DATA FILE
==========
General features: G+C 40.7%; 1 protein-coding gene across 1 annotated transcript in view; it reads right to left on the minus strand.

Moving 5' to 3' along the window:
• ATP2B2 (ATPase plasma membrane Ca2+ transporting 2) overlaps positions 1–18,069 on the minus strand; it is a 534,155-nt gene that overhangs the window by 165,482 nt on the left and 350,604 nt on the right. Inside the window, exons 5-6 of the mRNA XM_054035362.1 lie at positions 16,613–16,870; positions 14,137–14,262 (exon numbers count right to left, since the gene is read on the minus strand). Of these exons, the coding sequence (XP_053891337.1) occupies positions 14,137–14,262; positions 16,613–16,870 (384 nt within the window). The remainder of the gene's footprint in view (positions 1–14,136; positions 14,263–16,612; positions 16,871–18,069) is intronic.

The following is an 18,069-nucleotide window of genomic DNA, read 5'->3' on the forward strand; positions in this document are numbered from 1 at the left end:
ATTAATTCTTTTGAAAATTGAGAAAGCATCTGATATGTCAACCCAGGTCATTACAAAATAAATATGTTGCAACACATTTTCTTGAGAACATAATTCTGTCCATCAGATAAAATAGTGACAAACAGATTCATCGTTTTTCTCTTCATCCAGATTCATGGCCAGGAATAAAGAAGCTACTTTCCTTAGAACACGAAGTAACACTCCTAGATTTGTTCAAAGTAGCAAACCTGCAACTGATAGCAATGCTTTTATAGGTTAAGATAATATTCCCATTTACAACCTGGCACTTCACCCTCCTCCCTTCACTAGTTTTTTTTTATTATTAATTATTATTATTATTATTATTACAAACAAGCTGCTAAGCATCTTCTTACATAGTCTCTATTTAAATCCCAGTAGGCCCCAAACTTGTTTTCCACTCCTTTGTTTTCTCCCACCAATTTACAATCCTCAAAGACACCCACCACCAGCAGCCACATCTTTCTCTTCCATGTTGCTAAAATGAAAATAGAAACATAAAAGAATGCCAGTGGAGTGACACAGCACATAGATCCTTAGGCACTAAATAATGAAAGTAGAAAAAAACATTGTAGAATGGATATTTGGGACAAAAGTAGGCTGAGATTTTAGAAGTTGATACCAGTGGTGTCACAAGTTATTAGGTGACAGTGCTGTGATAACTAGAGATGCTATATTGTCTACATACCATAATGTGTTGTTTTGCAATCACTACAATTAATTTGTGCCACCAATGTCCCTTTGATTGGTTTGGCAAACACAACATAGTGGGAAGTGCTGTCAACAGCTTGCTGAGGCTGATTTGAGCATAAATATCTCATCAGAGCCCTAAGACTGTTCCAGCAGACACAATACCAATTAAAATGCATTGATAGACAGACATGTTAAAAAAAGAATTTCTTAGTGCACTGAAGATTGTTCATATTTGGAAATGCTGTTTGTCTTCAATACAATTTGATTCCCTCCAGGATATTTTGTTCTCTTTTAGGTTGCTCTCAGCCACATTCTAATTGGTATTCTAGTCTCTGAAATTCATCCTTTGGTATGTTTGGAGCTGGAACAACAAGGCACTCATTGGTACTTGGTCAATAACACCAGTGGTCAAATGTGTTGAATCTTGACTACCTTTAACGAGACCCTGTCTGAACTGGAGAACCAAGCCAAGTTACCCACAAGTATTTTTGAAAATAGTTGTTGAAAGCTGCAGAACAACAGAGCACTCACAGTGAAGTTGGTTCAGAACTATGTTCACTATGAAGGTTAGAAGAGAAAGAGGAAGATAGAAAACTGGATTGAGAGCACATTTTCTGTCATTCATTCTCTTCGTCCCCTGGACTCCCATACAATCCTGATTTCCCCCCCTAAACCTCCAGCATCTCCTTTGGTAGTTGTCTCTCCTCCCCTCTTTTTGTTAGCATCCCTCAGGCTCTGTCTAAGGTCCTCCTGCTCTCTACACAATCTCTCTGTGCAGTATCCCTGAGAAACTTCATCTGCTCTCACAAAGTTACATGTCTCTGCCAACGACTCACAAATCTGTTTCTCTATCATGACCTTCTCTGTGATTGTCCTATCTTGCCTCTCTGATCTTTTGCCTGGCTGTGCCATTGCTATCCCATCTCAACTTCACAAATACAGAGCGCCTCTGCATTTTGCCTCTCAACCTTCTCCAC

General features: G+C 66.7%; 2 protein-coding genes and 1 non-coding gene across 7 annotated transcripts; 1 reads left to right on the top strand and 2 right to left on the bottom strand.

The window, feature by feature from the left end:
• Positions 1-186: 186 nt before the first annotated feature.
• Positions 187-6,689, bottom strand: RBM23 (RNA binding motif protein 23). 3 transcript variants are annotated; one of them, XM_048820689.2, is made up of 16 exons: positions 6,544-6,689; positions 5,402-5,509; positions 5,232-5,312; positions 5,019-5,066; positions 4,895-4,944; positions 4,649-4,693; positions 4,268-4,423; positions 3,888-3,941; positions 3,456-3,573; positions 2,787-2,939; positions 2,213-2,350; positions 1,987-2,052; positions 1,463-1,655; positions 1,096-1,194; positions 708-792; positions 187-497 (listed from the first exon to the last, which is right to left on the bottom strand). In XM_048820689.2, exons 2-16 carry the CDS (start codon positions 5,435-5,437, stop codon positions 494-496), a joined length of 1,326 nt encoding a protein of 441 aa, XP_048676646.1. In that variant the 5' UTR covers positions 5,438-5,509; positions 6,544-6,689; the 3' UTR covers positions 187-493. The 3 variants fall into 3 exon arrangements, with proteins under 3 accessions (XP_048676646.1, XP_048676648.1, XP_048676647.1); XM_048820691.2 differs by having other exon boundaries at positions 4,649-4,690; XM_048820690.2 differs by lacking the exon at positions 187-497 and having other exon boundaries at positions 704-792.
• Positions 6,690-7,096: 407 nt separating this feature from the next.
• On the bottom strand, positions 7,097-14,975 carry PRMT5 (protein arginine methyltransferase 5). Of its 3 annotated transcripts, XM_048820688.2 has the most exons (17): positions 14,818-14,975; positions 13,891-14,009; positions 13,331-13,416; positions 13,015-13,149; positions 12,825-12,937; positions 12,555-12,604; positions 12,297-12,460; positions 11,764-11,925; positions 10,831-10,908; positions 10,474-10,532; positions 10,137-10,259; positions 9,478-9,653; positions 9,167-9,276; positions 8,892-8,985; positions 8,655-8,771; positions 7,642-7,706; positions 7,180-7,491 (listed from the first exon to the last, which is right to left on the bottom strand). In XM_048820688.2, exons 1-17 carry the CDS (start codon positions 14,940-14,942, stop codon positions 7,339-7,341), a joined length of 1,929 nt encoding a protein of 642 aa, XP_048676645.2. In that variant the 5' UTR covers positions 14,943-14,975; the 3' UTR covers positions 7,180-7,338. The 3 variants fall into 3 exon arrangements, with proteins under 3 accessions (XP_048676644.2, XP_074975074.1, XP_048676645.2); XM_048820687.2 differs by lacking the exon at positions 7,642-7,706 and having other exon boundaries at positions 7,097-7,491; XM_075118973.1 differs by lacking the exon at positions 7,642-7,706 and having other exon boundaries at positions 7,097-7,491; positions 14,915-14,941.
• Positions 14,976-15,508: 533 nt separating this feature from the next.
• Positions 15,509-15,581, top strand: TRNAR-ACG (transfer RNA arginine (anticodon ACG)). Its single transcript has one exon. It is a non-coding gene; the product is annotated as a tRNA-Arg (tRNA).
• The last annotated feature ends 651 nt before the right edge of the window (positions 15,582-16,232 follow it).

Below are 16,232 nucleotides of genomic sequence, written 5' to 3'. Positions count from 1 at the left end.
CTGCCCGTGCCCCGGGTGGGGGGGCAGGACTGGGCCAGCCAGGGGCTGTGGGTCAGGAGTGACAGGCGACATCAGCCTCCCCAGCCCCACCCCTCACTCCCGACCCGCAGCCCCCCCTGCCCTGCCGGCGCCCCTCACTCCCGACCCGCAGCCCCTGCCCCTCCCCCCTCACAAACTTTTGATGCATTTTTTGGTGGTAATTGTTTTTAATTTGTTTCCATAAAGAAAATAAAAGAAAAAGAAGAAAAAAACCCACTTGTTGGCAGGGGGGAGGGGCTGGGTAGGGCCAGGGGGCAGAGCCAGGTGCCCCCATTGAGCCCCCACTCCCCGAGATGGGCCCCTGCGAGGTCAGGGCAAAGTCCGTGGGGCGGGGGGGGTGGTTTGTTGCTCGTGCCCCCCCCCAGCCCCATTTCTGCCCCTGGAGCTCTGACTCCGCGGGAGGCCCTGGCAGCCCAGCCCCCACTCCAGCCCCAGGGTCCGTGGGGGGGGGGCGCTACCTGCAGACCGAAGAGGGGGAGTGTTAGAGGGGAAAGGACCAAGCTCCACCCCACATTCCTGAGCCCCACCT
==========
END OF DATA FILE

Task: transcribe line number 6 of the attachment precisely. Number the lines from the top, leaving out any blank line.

General features: G+C 66.7%; 2 protein-coding genes and 1 non-coding gene across 7 annotated transcripts; 1 reads left to right on the top strand and 2 right to left on the bottom strand.